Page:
No, Mr Hockey, the Budget is not fair

    • Andrew Hamilton
    • 18 June 2014
    28 Comments

    Many Australians, myself included, believed that the Federal Budget was unfair. So Treasurer Joe Hockey's recent speech in defence of its fairness offers a welcome challenge. Hockey is right to insist that fairness can co-exist with gradations of wealth within society. But fairness is incompatible with gross disparity of wealth because the concentration of wealth in the hands of few people and corporations destroys equality of opportunity.

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  • ECONOMICS

    Super's evil empire on shaky ground

    • Brian Toohey
    • 10 June 2014
    15 Comments

    The superannuation industry inhabits a cosseted world in which the money pours in thanks to a combination of government compulsion and tax concessions. The foundations of this empire are criticised for how the tax concessions create an expensive form of upper class welfare, and for the harmful effect of compulsory super's artificial expansion of the finance sector. The Abbott Government shows scant concern about either aspect.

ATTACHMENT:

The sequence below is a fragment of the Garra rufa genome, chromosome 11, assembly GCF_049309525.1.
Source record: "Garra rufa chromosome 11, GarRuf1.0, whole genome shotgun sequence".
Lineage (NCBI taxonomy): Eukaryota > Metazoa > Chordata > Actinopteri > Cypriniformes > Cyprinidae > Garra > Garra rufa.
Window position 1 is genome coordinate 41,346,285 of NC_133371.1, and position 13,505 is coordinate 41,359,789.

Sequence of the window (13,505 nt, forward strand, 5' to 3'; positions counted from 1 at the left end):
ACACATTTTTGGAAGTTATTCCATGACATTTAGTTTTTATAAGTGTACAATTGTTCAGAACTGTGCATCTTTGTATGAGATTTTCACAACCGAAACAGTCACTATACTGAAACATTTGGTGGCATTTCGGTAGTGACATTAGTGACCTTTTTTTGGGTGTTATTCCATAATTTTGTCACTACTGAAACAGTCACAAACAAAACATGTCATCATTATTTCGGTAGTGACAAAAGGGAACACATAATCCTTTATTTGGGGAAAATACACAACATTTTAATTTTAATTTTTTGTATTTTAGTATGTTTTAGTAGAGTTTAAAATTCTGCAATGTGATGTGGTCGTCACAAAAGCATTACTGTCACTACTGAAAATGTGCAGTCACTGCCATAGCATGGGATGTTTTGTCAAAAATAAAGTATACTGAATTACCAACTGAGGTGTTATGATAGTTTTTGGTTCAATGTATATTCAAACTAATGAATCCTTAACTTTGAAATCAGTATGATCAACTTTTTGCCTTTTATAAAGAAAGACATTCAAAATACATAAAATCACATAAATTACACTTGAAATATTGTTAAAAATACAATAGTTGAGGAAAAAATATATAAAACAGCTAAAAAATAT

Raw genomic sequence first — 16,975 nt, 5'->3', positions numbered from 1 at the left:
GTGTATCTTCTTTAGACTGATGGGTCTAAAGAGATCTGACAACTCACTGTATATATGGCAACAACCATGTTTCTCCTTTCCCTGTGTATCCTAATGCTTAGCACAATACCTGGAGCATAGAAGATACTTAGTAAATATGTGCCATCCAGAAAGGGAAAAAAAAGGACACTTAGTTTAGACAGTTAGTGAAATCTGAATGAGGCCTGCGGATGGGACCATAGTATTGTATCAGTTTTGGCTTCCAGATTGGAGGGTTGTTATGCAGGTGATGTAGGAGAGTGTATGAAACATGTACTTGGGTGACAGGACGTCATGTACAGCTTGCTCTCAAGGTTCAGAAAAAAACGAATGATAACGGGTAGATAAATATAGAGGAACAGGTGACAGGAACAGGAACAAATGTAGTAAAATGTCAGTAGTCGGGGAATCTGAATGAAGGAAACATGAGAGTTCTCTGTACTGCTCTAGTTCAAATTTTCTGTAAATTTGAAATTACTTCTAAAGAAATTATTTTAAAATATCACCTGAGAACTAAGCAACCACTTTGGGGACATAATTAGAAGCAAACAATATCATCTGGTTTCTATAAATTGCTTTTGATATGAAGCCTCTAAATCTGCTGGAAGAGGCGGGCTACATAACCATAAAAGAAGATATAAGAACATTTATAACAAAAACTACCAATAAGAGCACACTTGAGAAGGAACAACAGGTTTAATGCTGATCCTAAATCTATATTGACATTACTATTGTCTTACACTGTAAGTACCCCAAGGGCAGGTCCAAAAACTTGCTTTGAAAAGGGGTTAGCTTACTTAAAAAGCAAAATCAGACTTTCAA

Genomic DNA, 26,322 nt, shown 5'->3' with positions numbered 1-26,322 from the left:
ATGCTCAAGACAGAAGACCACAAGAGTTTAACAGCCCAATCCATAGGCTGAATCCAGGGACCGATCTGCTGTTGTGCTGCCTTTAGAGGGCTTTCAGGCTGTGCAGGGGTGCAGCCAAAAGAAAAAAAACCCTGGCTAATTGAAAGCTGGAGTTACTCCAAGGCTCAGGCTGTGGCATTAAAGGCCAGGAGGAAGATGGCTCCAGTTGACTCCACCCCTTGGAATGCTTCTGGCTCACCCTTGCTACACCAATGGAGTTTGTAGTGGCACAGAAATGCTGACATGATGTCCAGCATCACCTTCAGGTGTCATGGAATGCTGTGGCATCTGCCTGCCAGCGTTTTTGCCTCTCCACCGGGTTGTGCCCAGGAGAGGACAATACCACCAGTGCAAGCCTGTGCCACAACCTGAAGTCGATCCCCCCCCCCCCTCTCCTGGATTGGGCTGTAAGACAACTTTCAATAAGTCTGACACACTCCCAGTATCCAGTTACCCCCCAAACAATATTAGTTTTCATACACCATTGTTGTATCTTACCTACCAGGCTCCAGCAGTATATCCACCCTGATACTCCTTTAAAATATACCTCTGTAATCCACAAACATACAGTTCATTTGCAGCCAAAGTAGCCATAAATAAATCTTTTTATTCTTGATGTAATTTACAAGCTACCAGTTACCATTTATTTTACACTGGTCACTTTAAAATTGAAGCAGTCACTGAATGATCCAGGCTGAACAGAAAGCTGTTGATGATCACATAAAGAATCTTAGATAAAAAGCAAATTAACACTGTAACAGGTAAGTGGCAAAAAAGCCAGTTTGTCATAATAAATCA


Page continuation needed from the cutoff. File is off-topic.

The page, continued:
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  • EDUCATION

    Uni fee changes will erase egalitarianism

    • Paul Rodan
    • 02 June 2014
    13 Comments

    An unregulated fee regime will result in an increase in course costs and will mean substantially larger debts for students after their periods of study. The prestigious Group of Eight institutions can be expected to exploit their reputational positions to charge top dollar. How does a 17-year-old decide whether selecting the degree from the prestige university over the same course at a newer institution justifies an extra decade of debt?

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  • EDUCATION

    Shorten should handle Gonski gift with care

    • Dean Ashenden
    • 27 May 2014
    1 Comment

    The Government doesn't want it. Shorten does. He can go to the next election with uncontested ownership of one of the most widely supported proposals of recent times. The problem with Gonski's plan, however, is that he wasn't allowed or able to propose solutions anywhere near as big as the problems his review uncovered. This presents Shorten with a tricky dilemma.